Newcomer Talltale games takes a fresh approach to the "problem" with the release of their first major title, Bone. Based on Jeff Smith's classic comic series, Bone moves to a new distribution format which is creating a lot of buzz. Bone will be released in small "episodes" which will be sold using an online distribution method at a bargain price. This allows Telltale to feature new content on a very regular basis. Bone also marks a return to lighthearted subject matter, as well as a classic point-and-click interface, but features a fully 3D world and characters. Bone and the format it pioneers show a great deal of promise.
Sam and Max:
Telltale Games recently announced their partnership with series creator Steve Purcell to revive the classic dog and lagomorph duo for a new series of adventures. The games will follow Bone's episodic format and distribution model, and will likely share technology as well. Telltale's staff worked on the cancelled 2004 Sam and Max: Freelance Police, and the yet-unnamed series will give the staff a chance to avenge themselves and prove the viability of the franchise and the genre.
A Vampyre Story:
The LucasArts veterans at Autumn Moon Entertainment have put the revival of the adventure game in their mission statement. Their first title, A Vampyre Story, looks to be an uncompromised update of the classic adventure, featuring lavishly illustrated 2D backgrounds, and a cartoony style reminiscent of yesteryear's greats.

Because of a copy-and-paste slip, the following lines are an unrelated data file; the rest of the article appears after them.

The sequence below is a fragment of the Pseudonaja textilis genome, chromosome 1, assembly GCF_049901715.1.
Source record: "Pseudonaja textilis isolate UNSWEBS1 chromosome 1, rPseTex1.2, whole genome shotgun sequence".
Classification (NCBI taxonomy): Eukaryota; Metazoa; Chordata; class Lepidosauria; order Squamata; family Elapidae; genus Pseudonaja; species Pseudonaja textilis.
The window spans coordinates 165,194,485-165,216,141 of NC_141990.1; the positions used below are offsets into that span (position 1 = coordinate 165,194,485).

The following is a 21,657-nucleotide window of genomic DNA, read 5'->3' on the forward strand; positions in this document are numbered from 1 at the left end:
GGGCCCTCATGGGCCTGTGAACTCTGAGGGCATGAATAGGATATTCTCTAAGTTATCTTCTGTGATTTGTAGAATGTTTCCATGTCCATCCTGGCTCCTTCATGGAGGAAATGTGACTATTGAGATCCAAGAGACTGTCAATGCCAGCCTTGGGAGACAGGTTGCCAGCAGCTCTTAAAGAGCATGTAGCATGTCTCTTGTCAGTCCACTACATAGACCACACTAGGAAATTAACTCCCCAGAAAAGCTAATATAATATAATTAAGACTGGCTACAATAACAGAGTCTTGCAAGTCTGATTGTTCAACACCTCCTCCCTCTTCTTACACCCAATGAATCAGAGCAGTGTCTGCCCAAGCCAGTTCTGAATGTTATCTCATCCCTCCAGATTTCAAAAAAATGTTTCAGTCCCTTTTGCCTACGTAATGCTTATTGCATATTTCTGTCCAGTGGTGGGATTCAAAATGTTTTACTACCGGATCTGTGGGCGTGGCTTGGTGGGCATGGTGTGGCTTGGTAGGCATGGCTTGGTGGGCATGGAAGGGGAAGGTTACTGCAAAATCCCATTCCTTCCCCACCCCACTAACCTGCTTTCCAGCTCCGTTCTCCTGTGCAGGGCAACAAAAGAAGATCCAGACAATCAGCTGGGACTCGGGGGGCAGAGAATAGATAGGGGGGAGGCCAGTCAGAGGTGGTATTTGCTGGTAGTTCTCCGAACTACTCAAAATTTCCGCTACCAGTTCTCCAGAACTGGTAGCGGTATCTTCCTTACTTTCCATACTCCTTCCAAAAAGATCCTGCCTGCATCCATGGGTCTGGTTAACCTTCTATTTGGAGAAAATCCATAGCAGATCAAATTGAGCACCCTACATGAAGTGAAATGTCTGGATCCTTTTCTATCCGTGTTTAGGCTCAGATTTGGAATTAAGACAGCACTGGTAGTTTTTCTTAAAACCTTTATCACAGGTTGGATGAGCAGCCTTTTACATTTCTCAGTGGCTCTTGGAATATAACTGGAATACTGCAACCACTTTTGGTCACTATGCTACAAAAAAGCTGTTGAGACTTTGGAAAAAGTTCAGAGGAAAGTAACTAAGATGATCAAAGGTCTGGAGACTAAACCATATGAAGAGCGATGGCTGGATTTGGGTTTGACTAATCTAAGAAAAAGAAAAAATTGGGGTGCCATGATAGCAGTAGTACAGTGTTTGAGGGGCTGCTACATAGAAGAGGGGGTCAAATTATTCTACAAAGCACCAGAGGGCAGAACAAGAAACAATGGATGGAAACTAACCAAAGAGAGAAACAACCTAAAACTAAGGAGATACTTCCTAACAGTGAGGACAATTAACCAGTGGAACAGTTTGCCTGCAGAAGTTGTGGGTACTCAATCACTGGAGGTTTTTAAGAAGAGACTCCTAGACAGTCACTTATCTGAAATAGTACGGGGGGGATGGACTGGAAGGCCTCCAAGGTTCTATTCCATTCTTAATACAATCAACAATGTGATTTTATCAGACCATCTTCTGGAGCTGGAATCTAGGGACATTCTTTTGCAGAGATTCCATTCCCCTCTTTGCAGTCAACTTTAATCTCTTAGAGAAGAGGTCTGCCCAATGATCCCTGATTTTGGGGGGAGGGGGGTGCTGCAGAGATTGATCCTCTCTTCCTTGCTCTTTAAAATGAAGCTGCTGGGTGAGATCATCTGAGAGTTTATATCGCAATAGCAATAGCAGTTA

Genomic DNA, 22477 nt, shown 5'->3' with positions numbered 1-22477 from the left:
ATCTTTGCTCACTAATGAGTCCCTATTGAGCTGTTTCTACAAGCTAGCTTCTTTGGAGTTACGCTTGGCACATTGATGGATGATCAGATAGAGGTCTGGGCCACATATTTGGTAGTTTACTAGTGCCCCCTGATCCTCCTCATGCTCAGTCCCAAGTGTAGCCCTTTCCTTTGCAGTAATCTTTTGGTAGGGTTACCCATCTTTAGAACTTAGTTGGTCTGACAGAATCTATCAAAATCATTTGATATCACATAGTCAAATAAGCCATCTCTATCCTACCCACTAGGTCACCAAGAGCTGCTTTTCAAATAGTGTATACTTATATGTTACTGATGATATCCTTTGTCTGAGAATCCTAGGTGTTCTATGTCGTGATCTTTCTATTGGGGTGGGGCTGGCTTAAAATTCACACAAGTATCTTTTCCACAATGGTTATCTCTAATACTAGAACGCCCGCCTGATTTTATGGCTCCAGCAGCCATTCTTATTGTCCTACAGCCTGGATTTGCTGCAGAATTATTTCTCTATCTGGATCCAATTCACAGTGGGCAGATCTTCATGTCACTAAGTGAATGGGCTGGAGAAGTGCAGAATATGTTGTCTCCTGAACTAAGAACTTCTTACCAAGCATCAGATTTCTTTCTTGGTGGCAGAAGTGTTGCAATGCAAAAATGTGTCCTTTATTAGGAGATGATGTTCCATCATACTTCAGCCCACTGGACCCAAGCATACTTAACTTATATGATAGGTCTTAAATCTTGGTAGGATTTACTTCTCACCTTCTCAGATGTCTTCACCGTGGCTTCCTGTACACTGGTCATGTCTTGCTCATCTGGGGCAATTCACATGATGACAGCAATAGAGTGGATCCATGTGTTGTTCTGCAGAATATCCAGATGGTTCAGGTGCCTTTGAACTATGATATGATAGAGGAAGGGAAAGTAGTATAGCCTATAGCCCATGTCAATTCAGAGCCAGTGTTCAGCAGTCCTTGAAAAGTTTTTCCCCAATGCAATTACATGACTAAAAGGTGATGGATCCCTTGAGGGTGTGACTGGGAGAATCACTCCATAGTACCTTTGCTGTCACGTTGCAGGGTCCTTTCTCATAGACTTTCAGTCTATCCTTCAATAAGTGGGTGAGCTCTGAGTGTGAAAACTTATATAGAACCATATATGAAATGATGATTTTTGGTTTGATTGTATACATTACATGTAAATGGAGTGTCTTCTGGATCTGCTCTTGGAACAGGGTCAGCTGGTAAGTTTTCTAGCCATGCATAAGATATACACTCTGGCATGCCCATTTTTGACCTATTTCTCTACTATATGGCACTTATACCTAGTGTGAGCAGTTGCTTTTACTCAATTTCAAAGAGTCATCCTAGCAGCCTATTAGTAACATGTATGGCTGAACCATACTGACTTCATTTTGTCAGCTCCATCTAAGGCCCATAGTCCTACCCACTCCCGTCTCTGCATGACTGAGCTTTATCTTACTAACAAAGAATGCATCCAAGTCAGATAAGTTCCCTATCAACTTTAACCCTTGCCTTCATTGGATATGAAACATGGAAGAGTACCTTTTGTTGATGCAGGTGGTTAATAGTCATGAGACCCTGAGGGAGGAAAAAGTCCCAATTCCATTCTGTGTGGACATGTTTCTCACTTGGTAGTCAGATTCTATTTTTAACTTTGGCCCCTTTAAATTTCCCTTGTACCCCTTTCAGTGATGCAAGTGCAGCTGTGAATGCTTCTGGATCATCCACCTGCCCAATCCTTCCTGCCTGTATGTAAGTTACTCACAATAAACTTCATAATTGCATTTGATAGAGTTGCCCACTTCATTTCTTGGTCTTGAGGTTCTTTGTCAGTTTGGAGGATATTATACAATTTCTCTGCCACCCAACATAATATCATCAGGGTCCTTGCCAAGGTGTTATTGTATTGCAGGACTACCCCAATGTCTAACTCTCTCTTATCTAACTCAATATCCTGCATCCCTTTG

Clearly AME does not believe the genre is in need of revision, and purists around the globe will surely delight in what they have to offer. Whether they are able to connect with the broader audience remains to be seen, but one can't help but anticipate the results.
Broken Sword 4:
Not a lot is known yet about Broken Sword 4, but already it's riding high as one of the most anticipated games for adventure diehards. Its mere existence as a reaction to the success of the recent third installment is a refreshing reminder of the commercial viability of the game.
The latest adventure from Frogwares promises to be a progressive one. Inspired by Jules Verne's classic novel, 80 Days follows an original protagonist, Oliver, in his race to circumnavigate the globe. Its world is fully realized in nicely detailed 3D, and its gameplay is supposed to mark a new era for the developers, promising to shy away from the rigid puzzle structure and scavenger hunt nature of most adventure games. 80 Days is showing a great deal of promise, but we'll see if it can deliver when it launches in late October.
Tony Tough: A Rake's Progress
Tony Tough was a game that I heard nothing but praise for, but never even saw on a store shelf. Developer Prograph is banking on the critical praise and cult following that the first game had to bring better success to its new sequel.
A Rake's Progress doesn't hope to turn the genre upside down. Like the first game it doesn't look to fix what isn't broken. Pre-rendered backgrounds mesh with nicely detailed 3D models and a point and click interface to deliver a classic, lighthearted, and humor based adventure game, which is more than enough to delight longtime fans. Whether it will be able to find its audience this time around remains to be seen, but traditionalists will surely delight in it.
Next time we'll talk with a few developers involved with adventures past and present for some perspective on where the genre is going and where it's been to wrap up our salute the adventure.